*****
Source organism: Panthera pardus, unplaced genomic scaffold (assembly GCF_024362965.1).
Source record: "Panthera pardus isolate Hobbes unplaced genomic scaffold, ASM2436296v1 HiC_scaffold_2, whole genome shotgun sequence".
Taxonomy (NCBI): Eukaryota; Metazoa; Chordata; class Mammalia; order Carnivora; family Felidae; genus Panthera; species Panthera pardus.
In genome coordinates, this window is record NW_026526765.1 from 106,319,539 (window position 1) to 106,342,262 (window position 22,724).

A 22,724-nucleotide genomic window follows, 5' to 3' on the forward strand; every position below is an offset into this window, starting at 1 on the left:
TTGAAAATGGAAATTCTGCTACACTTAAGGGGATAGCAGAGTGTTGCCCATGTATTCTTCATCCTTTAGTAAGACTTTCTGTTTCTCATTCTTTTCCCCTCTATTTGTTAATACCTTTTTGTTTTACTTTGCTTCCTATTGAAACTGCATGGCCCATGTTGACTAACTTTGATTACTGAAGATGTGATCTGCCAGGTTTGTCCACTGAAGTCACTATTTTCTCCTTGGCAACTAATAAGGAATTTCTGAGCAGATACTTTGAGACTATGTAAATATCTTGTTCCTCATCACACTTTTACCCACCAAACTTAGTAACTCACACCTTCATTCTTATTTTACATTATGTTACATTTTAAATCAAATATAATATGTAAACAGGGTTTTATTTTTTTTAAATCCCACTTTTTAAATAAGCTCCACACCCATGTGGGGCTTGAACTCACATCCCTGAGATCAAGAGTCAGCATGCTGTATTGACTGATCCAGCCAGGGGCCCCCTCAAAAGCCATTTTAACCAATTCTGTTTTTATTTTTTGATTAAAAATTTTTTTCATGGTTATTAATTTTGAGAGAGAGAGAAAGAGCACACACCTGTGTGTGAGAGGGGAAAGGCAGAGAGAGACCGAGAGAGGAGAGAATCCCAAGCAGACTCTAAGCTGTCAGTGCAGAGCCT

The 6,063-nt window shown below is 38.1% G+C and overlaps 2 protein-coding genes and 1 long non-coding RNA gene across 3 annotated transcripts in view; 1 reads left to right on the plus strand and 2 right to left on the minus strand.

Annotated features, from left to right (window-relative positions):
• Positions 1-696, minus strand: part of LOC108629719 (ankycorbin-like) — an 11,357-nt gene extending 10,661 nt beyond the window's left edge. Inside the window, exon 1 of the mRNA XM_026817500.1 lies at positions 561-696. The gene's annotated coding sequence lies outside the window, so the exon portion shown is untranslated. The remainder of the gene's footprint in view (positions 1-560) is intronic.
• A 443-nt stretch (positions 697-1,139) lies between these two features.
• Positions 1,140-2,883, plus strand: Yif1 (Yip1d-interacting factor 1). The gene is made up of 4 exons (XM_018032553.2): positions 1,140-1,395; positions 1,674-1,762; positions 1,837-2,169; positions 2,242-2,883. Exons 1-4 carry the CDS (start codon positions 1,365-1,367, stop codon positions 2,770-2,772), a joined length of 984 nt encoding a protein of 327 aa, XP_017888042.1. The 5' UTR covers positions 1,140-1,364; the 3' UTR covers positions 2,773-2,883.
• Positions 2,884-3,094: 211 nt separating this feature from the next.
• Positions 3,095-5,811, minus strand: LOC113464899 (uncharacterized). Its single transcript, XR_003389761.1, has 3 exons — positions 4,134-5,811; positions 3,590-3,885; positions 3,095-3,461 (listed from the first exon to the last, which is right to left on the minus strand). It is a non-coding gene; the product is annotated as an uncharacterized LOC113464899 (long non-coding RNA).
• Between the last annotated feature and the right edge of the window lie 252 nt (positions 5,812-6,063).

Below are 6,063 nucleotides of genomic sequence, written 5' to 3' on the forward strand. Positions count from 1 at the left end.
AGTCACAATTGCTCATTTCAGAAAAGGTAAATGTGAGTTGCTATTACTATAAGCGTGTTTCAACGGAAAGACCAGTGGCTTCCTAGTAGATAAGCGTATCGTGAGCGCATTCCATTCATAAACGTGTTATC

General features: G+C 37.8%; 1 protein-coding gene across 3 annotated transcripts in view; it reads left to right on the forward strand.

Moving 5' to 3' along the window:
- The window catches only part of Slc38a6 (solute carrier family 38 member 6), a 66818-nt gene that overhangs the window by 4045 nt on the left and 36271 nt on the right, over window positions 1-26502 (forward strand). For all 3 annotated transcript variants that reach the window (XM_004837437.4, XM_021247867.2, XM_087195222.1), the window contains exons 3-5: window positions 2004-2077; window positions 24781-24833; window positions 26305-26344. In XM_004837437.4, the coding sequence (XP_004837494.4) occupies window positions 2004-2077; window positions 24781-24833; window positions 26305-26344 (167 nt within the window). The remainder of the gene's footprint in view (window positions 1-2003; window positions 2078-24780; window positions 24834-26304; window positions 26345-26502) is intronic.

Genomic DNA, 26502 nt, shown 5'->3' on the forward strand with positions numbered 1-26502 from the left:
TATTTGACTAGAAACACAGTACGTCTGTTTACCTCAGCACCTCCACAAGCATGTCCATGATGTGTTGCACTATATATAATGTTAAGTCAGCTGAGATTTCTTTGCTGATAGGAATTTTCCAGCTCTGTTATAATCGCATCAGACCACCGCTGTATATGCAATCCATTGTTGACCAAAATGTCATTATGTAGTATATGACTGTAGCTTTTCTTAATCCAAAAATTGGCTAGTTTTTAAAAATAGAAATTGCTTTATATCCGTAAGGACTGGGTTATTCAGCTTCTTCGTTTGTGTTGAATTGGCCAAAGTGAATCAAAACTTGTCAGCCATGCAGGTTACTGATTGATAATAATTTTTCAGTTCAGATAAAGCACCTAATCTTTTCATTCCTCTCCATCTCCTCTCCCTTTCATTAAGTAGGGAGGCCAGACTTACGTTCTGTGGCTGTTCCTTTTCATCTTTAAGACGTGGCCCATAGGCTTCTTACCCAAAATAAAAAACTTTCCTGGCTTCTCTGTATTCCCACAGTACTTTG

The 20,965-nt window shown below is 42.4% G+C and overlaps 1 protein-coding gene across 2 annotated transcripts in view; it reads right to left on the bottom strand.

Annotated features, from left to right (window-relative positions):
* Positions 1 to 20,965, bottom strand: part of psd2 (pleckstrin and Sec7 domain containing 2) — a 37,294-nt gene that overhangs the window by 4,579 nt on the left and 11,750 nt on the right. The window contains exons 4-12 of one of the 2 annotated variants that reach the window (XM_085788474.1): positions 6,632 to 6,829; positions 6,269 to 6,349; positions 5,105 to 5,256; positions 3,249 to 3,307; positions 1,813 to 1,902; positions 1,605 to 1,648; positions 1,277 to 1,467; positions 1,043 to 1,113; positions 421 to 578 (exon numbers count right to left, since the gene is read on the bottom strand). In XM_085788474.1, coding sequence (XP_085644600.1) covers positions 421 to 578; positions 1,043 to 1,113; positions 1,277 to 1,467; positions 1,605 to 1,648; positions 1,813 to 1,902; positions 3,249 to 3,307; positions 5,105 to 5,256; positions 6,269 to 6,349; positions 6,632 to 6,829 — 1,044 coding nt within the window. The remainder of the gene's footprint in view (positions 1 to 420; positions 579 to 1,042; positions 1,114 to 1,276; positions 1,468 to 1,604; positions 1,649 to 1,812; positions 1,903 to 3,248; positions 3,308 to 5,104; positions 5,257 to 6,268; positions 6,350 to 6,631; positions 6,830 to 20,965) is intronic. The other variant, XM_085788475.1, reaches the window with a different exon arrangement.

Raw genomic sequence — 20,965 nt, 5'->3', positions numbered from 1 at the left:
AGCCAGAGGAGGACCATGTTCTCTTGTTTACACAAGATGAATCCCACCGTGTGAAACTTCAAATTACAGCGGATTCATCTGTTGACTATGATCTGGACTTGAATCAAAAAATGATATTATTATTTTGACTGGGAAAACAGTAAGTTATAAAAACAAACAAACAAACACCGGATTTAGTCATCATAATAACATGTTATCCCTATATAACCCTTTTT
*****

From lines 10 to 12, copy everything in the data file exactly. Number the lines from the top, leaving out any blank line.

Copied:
• A 443-nt stretch (positions 697-1,139) lies between these two features.
• Positions 1,140-2,883, plus strand: Yif1 (Yip1d-interacting factor 1). The gene is made up of 4 exons (XM_018032553.2): positions 1,140-1,395; positions 1,674-1,762; positions 1,837-2,169; positions 2,242-2,883. Exons 1-4 carry the CDS (start codon positions 1,365-1,367, stop codon positions 2,770-2,772), a joined length of 984 nt encoding a protein of 327 aa, XP_017888042.1. The 5' UTR covers positions 1,140-1,364; the 3' UTR covers positions 2,773-2,883.
• Positions 2,884-3,094: 211 nt separating this feature from the next.